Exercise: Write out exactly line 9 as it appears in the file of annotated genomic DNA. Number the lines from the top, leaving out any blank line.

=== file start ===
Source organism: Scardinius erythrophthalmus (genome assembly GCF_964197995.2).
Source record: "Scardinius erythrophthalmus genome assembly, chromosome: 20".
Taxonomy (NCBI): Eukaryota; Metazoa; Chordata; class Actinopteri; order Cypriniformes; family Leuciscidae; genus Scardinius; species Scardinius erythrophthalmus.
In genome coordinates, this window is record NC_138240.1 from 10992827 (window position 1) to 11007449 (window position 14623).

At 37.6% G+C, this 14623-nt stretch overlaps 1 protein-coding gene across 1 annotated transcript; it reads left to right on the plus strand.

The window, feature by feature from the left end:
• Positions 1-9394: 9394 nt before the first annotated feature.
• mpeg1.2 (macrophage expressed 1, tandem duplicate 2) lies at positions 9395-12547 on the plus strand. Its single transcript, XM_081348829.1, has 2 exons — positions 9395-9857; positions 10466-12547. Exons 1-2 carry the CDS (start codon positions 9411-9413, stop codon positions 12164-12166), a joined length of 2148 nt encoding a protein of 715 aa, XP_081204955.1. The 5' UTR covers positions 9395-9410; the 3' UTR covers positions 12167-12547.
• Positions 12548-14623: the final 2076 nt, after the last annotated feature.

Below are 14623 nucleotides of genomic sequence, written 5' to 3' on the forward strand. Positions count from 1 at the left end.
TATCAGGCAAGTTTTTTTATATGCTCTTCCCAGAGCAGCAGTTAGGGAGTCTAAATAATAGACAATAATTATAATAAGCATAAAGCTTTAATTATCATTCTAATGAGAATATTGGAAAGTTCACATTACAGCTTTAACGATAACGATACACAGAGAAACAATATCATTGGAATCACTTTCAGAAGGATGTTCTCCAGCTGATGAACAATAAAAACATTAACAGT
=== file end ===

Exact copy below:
• Positions 12548-14623: the final 2076 nt, after the last annotated feature.